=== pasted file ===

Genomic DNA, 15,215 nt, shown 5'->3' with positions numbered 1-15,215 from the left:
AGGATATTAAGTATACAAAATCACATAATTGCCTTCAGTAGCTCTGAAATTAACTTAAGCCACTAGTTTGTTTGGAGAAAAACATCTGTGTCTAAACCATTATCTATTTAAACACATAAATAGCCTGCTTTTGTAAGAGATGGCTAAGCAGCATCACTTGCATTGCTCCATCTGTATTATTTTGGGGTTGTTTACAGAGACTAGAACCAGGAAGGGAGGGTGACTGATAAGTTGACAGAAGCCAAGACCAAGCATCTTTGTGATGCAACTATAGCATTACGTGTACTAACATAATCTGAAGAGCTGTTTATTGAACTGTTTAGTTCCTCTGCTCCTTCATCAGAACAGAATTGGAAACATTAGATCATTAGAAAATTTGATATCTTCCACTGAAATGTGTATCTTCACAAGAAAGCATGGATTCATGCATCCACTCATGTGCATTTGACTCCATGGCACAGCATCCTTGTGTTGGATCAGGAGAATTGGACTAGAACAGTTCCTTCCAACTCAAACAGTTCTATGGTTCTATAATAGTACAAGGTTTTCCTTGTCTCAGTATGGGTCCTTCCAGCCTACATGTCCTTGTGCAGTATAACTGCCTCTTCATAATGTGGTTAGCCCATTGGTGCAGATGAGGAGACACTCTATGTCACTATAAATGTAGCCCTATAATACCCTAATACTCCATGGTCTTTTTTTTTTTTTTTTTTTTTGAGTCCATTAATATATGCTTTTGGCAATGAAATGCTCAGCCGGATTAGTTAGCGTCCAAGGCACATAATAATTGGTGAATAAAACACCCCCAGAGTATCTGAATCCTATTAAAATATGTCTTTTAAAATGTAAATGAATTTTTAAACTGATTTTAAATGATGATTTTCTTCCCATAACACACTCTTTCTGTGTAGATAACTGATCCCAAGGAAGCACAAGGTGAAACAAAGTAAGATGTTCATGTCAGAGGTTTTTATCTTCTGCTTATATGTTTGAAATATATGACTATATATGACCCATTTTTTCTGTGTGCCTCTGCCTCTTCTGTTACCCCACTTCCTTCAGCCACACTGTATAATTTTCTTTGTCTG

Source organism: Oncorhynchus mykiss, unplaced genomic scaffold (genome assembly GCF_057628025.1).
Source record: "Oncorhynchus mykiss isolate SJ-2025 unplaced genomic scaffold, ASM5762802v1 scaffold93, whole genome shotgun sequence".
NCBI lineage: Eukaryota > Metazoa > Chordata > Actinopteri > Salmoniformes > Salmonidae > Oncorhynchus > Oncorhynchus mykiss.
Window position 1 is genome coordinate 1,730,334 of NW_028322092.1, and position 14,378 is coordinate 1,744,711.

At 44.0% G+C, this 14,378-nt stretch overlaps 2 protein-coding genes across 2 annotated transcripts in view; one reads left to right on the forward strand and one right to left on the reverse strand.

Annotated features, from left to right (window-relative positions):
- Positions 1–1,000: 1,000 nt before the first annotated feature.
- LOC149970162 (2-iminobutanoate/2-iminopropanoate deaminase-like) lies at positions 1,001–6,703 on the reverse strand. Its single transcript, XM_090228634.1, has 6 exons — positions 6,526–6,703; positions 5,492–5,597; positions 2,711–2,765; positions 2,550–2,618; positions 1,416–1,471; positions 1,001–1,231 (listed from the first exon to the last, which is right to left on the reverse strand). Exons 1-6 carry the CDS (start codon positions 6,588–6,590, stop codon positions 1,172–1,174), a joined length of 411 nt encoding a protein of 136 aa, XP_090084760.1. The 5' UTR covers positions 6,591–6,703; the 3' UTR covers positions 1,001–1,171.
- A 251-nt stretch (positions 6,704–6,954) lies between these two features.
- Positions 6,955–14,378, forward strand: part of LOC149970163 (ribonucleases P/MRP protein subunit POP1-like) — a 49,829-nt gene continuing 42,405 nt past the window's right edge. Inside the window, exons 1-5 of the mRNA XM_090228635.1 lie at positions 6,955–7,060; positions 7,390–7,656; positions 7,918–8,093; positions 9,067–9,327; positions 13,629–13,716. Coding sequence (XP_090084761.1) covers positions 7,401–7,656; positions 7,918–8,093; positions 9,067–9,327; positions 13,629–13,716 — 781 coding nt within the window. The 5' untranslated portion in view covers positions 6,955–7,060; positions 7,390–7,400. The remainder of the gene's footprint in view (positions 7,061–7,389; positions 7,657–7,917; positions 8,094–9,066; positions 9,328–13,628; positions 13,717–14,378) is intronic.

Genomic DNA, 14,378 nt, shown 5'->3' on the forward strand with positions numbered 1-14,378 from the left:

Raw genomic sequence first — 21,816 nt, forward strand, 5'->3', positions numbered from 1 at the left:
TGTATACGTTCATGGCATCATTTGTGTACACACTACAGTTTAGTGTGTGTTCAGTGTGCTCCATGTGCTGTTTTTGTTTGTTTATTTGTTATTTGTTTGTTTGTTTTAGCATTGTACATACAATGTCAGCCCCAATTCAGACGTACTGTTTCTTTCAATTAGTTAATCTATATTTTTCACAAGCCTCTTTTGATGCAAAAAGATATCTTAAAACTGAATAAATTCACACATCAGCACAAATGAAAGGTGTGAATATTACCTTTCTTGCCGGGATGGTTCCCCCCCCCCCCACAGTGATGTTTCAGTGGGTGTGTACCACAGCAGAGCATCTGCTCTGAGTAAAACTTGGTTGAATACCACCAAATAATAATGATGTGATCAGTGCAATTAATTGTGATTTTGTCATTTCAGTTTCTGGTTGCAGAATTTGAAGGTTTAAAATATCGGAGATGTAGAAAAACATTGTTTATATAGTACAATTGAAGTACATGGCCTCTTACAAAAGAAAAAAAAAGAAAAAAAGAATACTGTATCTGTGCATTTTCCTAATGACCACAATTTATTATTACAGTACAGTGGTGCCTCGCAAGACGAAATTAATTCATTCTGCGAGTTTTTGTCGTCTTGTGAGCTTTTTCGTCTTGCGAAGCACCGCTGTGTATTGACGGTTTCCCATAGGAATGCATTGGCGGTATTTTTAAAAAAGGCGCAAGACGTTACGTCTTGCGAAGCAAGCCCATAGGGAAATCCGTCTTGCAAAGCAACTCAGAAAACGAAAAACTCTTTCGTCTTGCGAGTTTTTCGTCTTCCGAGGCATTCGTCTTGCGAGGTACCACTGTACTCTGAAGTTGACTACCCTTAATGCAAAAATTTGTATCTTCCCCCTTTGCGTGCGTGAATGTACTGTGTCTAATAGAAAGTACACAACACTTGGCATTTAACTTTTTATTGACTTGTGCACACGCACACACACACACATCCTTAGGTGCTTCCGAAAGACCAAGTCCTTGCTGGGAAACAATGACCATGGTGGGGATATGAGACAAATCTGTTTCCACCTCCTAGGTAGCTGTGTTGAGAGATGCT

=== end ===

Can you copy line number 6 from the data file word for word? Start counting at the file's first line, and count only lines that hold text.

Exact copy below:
Window position 1 is genome coordinate 1,730,334 of NW_028322092.1, and position 14,378 is coordinate 1,744,711.